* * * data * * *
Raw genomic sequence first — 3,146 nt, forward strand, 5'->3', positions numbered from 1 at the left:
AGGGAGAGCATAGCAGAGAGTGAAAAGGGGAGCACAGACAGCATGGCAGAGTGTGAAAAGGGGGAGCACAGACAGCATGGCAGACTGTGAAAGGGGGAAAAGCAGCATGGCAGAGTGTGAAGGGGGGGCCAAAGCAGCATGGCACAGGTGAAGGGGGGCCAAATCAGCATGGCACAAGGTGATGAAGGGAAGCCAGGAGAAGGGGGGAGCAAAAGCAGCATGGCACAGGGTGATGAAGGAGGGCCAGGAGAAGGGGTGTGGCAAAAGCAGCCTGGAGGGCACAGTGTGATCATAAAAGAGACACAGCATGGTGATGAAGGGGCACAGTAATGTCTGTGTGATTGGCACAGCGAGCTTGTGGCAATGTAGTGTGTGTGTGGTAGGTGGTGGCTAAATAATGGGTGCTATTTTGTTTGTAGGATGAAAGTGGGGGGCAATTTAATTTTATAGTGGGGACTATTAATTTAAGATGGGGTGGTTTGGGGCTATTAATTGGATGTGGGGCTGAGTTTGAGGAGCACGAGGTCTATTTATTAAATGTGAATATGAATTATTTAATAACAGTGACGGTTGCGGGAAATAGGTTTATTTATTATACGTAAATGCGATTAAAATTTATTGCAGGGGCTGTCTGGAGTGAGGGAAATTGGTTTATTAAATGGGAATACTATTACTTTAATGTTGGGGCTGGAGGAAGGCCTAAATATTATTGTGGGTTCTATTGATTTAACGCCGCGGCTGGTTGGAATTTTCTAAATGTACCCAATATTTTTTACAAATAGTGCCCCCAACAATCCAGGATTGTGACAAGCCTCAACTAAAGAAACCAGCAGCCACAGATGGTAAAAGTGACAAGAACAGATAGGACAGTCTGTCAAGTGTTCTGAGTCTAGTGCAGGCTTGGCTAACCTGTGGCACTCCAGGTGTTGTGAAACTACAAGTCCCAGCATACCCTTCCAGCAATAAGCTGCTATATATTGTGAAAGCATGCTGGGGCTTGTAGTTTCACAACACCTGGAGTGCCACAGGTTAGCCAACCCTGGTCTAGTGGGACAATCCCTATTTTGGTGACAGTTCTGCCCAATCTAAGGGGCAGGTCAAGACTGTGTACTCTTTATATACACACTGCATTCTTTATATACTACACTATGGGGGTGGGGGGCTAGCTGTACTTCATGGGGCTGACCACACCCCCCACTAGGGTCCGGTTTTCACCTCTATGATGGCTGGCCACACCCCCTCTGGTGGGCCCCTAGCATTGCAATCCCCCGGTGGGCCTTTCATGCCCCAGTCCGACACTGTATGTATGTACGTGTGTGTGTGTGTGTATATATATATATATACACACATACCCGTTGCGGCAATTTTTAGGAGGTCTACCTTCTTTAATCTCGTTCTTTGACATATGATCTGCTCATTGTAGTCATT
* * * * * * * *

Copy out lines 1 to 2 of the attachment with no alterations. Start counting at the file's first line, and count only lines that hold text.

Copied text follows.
Raw genomic sequence first — 3,146 nt, forward strand, 5'->3', positions numbered from 1 at the left:
AGGGAGAGCATAGCAGAGAGTGAAAAGGGGAGCACAGACAGCATGGCAGAGTGTGAAAAGGGGGAGCACAGACAGCATGGCAGACTGTGAAAGGGGGAAAAGCAGCATGGCAGAGTGTGAAGGGGGGGCCAAAGCAGCATGGCACAGGTGAAGGGGGGCCAAATCAGCATGGCACAAGGTGATGAAGGGAAGCCAGGAGAAGGGGGGAGCAAAAGCAGCATGGCACAGGGTGATGAAGGAGGGCCAGGAGAAGGGGTGTGGCAAAAGCAGCCTGGAGGGCACAGTGTGATCATAAAAGAGACACAGCATGGTGATGAAGGGGCACAGTAATGTCTGTGTGATTGGCACAGCGAGCTTGTGGCAATGTAGTGTGTGTGTGGTAGGTGGTGGCTAAATAATGGGTGCTATTTTGTTTGTAGGATGAAAGTGGGGGGCAATTTAATTTTATAGTGGGGACTATTAATTTAAGATGGGGTGGTTTGGGGCTATTAATTGGATGTGGGGCTGAGTTTGAGGAGCACGAGGTCTATTTATTAAATGTGAATATGAATTATTTAATAACAGTGACGGTTGCGGGAAATAGGTTTATTTATTATACGTAAATGCGATTAAAATTTATTGCAGGGGCTGTCTGGAGTGAGGGAAATTGGTTTATTAAATGGGAATACTATTACTTTAATGTTGGGGCTGGAGGAAGGCCTAAATATTATTGTGGGTTCTATTGATTTAACGCCGCGGCTGGTTGGAATTTTCTAAATGTACCCAATATTTTTTACAAATAGTGCCCCCAACAATCCAGGATTGTGACAAGCCTCAACTAAAGAAACCAGCAGCCACAGATGGTAAAAGTGACAAGAACAGATAGGACAGTCTGTCAAGTGTTCTGAGTCTAGTGCAGGCTTGGCTAACCTGTGGCACTCCAGGTGTTGTGAAACTACAAGTCCCAGCATACCCTTCCAGCAATAAGCTGCTATATATTGTGAAAGCATGCTGGGGCTTGTAGTTTCACAACACCTGGAGTGCCACAGGTTAGCCAACCCTGGTCTAGTGGGACAATCCCTATTTTGGTGACAGTTCTGCCCAATCTAAGGGGCAGGTCAAGACTGTGTACTCTTTATATACACACTGCATTCTTTATATACTACACTATGGGGGTGGGGGGCTAGCTGTACTTCATGGGGCTGACCACACCCCCCACTAGGGTCCGGTTTTCACCTCTATGATGGCTGGCCACACCCCCTCTGGTGGGCCCCTAGCATTGCAATCCCCCGGTGGGCCTTTCATGCCCCAGTCCGACACTGTATGTATGTACGTGTGTGTGTGTGTGTATATATATATATATACACACATACCCGTTGCGGCAATTTTTAGGAGGTCTACCTTCTTTAATCTCGTTCTTTGACATATGATCTGCTCATTGTAGTCATT